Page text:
- Series: Gender Relations in the American Experience
- Paperback: 256 pages
- Publisher: Johns Hopkins University Press; Revised ed. edition (October 26, 2005)
- Language: English
- ISBN-10: 0801883946
- ISBN-13: 978-0801883941
- Product Dimensions: 6 x 0.5 x 9 inches
- Shipping Weight: 11.2 ounces (View shipping rates and policies)
- Average Customer Review: 3 customer reviews
- Amazon Best Sellers Rank: #703,741 in Books (See Top 100 in Books)
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Right Stuff, Wrong Sex: America's First Women in Space Program (Gender Relations in the American Experience) Revised ed. Edition
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"What this book does better than its competitors is to uncover and present the political story that killed the space program for women in this country."(Choice)
"Weitekamp's clear prose, engaging style of storytelling, and rich analysis make this not only an important book but a lively and enjoyable read."(Sarah Eppler Janda H-Minerva, H-Net Reviews)
"The best, most balanced treatment available about the thirteen Fellow Lady Astronaut Trainees."(Amy E. Foster History: Reviews of New Books)
"The most carefully researched and analyzed account of this important chapter in the history of the U.S. space program... Highly recommended."(Deborah G. Douglas Journal of American History)
"A solidly researched, fact-driven account... Weitekamp is the rare historian who sees the big picture as well as the fine detail."(Eve Lichtgarn AssociatedContent.com)
"Weitekamp gives us a well-researched... study of this pre-feminist movement attempt to put women into outer space."(Robert D. Dean American Historical Review)
"This book sets a high standard for future studies of space policy and gender in politics, and includes an outstanding essay on sources that will be of great assistance to students of women's and space history."(Elizabeth Lutes Hillman Journal of Military History)
"Presents a well documented, skillfully crafted perspective on the stifling political, social, and cultural milieu in which thirteen aspiring female astronauts found themselves during the late 1950s and early 1960s."(Rick W. Sturdevant Space Times)
"Weitekamp's vivid writing brings to life the texture of American life in what she calls the 'prefeminist' era."(Bettyann Holtzmann Kevles Historian)
"A solidly researched, fact-driven account of the brief flameout known as Women in Space program."(Westside Chronicle)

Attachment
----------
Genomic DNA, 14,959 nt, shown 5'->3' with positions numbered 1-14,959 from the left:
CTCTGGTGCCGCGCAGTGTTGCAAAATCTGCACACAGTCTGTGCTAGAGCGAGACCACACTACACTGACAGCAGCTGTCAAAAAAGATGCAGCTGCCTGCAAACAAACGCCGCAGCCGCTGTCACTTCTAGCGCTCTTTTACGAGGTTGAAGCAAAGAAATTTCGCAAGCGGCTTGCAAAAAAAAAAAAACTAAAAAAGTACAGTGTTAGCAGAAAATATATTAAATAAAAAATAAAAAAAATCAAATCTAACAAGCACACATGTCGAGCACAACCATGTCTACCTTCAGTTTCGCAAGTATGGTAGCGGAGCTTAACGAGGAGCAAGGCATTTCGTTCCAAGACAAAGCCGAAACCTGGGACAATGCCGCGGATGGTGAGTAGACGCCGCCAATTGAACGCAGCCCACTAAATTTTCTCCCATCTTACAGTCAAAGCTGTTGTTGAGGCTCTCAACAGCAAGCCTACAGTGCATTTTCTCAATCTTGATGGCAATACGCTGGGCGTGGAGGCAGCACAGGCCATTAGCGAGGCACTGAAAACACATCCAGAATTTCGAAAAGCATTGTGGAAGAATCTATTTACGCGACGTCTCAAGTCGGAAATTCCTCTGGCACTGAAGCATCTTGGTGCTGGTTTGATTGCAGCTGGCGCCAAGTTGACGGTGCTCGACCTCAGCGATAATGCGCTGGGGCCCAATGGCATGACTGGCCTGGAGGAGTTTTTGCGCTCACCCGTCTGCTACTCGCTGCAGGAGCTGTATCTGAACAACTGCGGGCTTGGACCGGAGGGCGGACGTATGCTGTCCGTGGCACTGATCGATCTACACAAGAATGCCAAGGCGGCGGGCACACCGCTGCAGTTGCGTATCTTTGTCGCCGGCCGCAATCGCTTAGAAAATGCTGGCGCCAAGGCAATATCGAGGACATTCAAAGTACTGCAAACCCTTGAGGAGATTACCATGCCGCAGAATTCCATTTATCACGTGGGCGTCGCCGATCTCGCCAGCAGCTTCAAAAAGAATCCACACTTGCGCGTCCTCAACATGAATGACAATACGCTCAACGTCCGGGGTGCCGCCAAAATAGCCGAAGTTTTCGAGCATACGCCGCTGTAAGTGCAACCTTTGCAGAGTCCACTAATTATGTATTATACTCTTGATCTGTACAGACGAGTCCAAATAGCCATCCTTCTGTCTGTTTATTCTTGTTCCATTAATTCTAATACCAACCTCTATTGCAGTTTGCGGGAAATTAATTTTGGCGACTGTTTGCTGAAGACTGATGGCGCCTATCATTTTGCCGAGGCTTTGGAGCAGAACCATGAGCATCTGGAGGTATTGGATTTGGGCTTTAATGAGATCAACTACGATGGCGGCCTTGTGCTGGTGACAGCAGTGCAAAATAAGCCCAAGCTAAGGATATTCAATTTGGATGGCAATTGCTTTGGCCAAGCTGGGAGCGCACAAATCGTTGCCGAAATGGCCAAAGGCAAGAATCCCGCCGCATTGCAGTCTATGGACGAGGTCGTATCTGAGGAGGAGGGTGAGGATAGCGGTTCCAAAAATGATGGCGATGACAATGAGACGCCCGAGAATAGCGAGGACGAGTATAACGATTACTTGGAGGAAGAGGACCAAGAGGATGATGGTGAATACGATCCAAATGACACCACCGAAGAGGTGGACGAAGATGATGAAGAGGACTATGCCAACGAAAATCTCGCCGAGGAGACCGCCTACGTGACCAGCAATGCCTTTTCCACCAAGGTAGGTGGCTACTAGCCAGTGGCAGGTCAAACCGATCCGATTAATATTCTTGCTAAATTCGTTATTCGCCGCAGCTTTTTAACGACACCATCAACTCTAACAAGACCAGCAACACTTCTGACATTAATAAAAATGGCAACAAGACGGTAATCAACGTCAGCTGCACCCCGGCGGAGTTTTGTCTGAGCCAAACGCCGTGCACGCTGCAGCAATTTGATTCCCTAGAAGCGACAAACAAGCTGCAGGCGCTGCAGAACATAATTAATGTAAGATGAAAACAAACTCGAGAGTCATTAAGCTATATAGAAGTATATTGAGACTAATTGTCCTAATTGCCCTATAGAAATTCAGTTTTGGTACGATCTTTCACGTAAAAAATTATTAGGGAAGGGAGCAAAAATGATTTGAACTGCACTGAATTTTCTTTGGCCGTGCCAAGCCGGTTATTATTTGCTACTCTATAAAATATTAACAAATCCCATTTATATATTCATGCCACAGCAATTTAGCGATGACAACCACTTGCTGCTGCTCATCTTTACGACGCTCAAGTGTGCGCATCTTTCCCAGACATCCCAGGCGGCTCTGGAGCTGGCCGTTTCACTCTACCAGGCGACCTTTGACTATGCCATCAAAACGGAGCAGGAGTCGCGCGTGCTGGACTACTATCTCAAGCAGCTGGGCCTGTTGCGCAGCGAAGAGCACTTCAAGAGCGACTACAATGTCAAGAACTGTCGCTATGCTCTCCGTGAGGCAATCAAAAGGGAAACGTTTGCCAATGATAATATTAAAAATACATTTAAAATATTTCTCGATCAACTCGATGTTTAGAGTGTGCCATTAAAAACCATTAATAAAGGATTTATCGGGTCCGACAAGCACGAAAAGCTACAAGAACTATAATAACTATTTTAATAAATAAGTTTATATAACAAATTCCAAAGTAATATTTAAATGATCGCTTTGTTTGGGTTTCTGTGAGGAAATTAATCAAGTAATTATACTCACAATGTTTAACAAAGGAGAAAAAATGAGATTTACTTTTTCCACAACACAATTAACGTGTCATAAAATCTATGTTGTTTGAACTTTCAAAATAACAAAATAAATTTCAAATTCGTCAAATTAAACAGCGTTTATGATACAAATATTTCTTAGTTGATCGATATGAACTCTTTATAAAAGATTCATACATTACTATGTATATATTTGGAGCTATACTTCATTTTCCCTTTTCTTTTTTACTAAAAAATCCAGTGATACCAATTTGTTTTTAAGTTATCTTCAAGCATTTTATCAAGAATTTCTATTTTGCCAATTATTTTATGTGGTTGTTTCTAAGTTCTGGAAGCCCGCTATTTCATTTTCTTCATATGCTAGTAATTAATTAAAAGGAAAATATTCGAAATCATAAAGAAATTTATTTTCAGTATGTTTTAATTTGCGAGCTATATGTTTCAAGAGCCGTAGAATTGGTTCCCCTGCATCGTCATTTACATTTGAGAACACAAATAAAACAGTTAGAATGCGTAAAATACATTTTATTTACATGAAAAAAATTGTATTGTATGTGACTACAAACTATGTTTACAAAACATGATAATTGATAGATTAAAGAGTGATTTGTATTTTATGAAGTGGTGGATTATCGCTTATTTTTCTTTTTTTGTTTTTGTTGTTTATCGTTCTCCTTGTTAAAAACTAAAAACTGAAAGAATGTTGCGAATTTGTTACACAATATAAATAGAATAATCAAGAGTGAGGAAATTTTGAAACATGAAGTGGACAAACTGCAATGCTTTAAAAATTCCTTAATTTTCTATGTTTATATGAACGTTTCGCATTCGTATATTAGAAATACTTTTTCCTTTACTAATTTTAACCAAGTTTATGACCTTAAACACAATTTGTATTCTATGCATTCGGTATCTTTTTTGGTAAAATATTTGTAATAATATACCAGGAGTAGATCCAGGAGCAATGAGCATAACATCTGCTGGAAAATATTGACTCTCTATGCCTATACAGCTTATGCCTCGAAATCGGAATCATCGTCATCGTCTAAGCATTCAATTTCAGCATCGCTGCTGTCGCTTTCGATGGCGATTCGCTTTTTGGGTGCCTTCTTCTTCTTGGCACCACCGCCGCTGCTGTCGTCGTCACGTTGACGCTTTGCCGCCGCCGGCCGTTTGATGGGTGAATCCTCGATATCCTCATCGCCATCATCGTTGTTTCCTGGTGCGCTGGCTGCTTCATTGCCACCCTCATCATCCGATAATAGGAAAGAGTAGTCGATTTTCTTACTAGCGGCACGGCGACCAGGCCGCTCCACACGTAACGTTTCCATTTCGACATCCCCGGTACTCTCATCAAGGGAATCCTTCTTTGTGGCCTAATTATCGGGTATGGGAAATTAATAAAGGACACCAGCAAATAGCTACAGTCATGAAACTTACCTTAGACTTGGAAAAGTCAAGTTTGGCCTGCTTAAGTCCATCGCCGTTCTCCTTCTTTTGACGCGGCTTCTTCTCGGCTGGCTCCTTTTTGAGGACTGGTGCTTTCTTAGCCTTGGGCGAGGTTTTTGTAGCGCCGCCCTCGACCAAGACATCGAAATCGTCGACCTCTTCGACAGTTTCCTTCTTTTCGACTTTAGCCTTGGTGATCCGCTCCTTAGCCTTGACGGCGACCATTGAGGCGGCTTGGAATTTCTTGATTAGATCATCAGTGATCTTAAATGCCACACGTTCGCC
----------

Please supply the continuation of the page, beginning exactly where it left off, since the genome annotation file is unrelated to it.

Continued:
"This book offers a fascinating read for anyone interested in the early history of the American space program, as well as those non-spacers interested in women's studies."(Satellite Evolution Group)
"Weitekamp has done a terrific job of capturing a fascinating story."(Joseph Romito Air Power History)
From the Back Cover
Margaret Weitekamp traces the rise and fall of the Lovelace Woman in Space program within the context of the cold war and the thriving women's aviation culture of the 1950s, showing how the Lovelace trainees challenged prevailing attitudes about women's roles and capabilities. In examining the experiences of the would-be Lady Astronauts, this study documents the achievements and frustrated hopes of a remarkable group of women.
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Top customer reviews
During the 1950's, there was massive resistance in U.S. government circles against any kind of a space program. There were, however, visionaries such as William Randolph "Randy" Lovelace II who promoted the benefits of a strong space program. It was not until after both the launch of the Soviet satellite Sputnik in 1957 coupled with the election of John F. Kennedy in 1960 that a strong American space program came into existence.
Since the Kennedy Administration refused to countenance the idea of a women in space program, it was up to the likes of Lovelace & famed aviatrix Jacqueline Cochran to start a private program towards that goal. Another prominent woman in the U.S. aviation industry to support Lovelace's program was Jerrie Cobb who had passed all of the tests that had been administered to the NASA astronauts, but who had been passed over simply because she was a woman.
In the end, Lovelace's program came to naught due to a lack of funding, but the memory of it lives on in this splendid work.
Nevertheless, I would still recommend this book as a very interesting read into a fascinating time in American history, and congratulate the author on her great research.
Weitekamp's writing is precise and well-documented, with all the attention to sources and structure that academics need to be kept happy. Her focus is on gender (as befits the subject), but her work gradually yields a subtle examination of the perspectives, motives and positions of the women who confront its cultural manifestations. Like all good history, this reads like a movie waiting to happen. Jackie Cochran is the most intriguing character of the lot, with her political savvy and daredevil streak taking her from setting records on the tarmac to meetings in the Oval Office. Jerrie Cobb, the more public face of the original group of women at the climax of these events, suffered from a political naivety, but came to see the structural impediments to women perhaps more clearly than anyone. Easily the best piece of social and cultural history I've read this year.